There are around 46 million people enslaved worldwide. Over 18 million live in India, according to the Global Slavery Index, 2016, estimates. The Index was compiled by the Walk Free Foundation, a global organisation seeking to end modern slavery. Almost 20,000 women and children were reportedly victims of human trafficking in India in 2016, a rise of nearly 25 per cent from the previous year. Although India sits on top of the slavery index, it is yet to have a comprehensive anti-trafficking law to tackle the problem. The existing law — The Immoral Trafficking and Prevention Act (ITPA) — deals mostly with commercial sex trafficking or prostitution. Various rights groups have been clamouring for a new law. The present law was promulgated about 59 years ago. According to a UN report, roughly 15,000 people from Nepal are trafficked into India every year and sold for forced labour or prostitution and even smuggling. Other sources of trafficking into India include Bangladesh, Thailand, Malaysia, Kazakhstan, Uzbekistan, and Ukraine. Lately, some 80,000 Rohingya refugees from Myanmar were said to have been trafficked into the country. India is a major supplier of trafficked human beings to West Asian countries and also other parts of the world, including the UK. Globally, human trafficking is a big business. The high-risk trade offers lucrative financial returns.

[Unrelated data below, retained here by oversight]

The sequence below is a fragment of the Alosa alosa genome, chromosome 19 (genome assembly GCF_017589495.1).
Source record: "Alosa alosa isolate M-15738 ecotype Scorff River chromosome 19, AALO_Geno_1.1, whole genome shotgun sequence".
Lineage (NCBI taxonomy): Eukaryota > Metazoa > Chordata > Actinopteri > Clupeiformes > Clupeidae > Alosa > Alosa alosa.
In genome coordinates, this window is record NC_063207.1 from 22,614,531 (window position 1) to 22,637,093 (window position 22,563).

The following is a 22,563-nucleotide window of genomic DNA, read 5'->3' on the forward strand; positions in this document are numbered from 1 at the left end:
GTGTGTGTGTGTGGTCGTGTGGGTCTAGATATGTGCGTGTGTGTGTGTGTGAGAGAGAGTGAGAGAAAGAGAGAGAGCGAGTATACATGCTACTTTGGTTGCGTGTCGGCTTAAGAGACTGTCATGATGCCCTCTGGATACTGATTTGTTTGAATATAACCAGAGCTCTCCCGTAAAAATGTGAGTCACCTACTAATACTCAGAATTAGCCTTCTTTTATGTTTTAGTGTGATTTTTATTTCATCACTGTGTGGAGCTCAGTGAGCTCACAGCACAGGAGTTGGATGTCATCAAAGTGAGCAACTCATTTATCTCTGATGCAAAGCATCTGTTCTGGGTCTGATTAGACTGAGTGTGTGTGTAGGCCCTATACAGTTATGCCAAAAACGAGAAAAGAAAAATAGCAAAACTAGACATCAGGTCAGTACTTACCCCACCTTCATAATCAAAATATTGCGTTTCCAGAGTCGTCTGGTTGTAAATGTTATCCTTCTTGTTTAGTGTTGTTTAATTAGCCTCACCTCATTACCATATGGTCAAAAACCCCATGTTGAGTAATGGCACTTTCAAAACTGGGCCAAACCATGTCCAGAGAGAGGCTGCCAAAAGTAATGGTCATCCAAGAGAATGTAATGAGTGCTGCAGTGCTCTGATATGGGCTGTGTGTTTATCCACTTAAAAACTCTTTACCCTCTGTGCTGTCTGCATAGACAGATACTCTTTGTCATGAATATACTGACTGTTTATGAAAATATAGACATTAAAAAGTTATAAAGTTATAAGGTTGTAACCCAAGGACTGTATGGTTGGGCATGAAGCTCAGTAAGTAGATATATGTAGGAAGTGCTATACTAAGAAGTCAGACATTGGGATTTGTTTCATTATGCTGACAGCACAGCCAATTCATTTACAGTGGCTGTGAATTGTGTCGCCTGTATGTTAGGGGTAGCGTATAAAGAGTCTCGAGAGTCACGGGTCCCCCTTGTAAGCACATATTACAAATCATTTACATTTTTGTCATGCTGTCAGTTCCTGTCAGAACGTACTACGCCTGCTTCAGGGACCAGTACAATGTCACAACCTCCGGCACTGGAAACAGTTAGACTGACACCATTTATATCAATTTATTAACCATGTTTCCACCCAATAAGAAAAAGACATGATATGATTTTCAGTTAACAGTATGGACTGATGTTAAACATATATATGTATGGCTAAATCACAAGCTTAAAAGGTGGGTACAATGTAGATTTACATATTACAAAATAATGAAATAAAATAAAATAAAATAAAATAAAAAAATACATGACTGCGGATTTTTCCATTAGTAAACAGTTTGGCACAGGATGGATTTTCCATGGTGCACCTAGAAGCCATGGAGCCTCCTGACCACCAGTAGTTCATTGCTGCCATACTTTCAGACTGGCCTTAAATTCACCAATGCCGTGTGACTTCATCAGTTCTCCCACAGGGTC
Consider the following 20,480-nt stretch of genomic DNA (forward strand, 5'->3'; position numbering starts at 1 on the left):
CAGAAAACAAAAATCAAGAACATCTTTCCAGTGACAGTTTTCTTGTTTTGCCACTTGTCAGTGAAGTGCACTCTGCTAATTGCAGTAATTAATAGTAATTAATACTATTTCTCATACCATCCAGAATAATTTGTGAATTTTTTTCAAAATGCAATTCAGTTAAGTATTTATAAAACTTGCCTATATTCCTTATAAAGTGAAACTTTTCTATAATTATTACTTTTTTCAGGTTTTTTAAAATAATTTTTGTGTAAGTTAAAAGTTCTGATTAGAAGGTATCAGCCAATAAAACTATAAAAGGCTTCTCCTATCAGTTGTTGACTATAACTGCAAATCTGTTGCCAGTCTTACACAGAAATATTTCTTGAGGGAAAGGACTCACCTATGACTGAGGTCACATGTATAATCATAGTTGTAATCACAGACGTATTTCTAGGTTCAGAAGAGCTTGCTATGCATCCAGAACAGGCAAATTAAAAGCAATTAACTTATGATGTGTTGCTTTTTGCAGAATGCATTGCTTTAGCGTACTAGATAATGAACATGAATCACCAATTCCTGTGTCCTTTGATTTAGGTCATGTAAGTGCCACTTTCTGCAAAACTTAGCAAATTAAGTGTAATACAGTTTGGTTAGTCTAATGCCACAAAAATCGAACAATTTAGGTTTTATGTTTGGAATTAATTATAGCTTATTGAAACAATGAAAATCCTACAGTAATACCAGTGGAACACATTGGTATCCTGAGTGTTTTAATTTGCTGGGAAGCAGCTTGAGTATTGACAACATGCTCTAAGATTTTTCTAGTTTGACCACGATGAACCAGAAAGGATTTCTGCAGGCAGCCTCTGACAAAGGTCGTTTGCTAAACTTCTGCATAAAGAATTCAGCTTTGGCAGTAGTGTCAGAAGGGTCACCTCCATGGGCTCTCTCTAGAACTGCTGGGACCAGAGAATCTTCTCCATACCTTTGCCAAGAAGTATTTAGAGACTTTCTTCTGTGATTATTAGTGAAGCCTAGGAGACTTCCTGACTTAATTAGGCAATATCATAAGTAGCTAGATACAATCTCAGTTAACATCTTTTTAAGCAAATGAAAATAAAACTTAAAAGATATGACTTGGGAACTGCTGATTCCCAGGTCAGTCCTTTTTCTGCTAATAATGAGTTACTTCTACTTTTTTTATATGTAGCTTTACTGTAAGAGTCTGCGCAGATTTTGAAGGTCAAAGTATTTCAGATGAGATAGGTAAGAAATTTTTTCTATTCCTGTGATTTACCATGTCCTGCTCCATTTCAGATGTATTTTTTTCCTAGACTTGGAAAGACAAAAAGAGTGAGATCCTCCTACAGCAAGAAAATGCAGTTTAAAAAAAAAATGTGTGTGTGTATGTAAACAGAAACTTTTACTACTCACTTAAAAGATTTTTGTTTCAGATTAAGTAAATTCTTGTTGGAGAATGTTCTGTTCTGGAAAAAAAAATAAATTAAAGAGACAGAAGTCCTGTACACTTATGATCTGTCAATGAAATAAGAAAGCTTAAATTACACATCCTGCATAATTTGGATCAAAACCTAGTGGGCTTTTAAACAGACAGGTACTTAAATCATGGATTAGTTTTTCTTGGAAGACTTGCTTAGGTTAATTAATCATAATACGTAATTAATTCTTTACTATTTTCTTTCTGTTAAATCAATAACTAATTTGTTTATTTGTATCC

Among the other important pending bills is the one Finance Minister Arun Jaitley was to introduce. It's called The Banning of Unregulated Deposit Schemes Bill, 2018. The bill seeks to provide for a comprehensive mechanism to ban the unregulated deposits schemes and protect the interest of depositors. The Union Cabinet has just given its approval for introducing the two bills in Parliament that seek to protect the interests of investors. They are: The Banning of Unregulated Deposit Schemes Bill, 2018 and Chit Funds (Amendment) Bill, 2018. The two bills may look to have come quick on the heels of the PNB fraud. But actually, they were considered at least two years ago. The finance minister had talked about a comprehensive legislation to deal with the problem of illicit deposit-taking schemes in his 2016-17 budget speech. Reportedly, regulatory gaps were misused by certain companies to cheat people of their hard-earned savings. The new bill seeks to put a complete end to such activities by banning all unregulated deposit schemes. The bill provides for complete prohibition of unregulated deposit taking activity. It seeks to empower state governments to have a 'competent authority' to ensure repayment of deposits in the event of default by a deposit taking establishment. The competent authority will have the power to attach assets of a defaulting establishment. It also provides for designation of courts to oversee repayment of depositors and to try offences under the act and listing of regulated deposit schemes. The bill seeks to provide deterrent punishment for promoting and operating an unregulated deposit-taking scheme and for fraudulent default in repayment to depositors. Further, the bill includes categorisation of offences, severe punishment for deterrence, creation of an online central database for deposits-related information, among many others. Now the fate of these important bills will now depend on the monsoon session in July provided that Parliament is allowed to function normally by its aggrieved members.
(The views expressed are strictly personal)